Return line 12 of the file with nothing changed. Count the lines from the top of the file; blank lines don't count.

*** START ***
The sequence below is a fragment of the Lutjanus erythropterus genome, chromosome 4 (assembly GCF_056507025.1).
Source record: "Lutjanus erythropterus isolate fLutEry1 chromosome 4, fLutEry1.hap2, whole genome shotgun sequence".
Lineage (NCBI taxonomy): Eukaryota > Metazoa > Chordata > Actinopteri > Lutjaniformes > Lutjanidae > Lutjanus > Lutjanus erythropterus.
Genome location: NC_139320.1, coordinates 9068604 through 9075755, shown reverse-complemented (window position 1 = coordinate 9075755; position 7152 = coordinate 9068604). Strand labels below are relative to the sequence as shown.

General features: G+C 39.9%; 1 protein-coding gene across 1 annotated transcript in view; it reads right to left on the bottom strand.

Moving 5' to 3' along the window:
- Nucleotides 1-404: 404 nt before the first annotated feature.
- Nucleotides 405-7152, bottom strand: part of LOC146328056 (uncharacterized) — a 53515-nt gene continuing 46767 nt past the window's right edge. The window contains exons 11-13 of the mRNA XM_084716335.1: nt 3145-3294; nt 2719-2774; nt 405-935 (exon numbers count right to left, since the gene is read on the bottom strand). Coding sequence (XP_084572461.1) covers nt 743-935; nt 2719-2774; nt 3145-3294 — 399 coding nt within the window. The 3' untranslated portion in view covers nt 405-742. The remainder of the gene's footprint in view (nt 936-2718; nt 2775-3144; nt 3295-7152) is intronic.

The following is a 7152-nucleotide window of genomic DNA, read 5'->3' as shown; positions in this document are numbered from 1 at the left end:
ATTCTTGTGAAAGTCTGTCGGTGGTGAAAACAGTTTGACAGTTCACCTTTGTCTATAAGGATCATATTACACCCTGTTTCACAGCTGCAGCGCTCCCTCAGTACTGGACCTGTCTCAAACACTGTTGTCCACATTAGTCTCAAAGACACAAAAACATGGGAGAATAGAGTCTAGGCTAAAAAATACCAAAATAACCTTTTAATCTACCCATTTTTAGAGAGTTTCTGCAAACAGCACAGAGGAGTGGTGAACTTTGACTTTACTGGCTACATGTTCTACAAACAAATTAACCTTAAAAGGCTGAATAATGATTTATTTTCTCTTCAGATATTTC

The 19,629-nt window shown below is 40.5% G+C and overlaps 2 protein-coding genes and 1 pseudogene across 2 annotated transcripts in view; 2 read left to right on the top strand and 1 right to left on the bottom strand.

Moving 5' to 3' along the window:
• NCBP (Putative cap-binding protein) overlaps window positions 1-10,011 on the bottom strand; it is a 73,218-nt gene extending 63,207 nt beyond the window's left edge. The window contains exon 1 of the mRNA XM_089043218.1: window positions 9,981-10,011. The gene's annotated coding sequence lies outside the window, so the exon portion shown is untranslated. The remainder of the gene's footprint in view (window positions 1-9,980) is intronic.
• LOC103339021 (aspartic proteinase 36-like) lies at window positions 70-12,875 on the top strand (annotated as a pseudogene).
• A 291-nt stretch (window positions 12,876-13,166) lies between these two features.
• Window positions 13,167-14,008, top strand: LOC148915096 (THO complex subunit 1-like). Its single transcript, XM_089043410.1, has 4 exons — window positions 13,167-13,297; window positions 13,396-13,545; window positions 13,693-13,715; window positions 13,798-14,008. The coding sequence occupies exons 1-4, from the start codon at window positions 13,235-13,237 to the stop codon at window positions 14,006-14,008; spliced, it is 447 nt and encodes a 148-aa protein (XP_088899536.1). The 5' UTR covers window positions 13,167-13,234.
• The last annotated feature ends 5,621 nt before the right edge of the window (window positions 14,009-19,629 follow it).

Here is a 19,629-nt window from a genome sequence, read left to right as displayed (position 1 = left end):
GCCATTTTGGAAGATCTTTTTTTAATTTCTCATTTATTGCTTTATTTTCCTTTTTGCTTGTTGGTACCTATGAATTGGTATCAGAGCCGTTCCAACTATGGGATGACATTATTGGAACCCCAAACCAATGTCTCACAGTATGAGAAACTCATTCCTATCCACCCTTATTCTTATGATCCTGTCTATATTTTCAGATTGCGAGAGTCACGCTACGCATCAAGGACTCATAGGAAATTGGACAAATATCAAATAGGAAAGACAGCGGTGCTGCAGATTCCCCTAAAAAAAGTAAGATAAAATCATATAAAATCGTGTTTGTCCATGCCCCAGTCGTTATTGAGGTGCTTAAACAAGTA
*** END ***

Moving 5' to 3' along the window: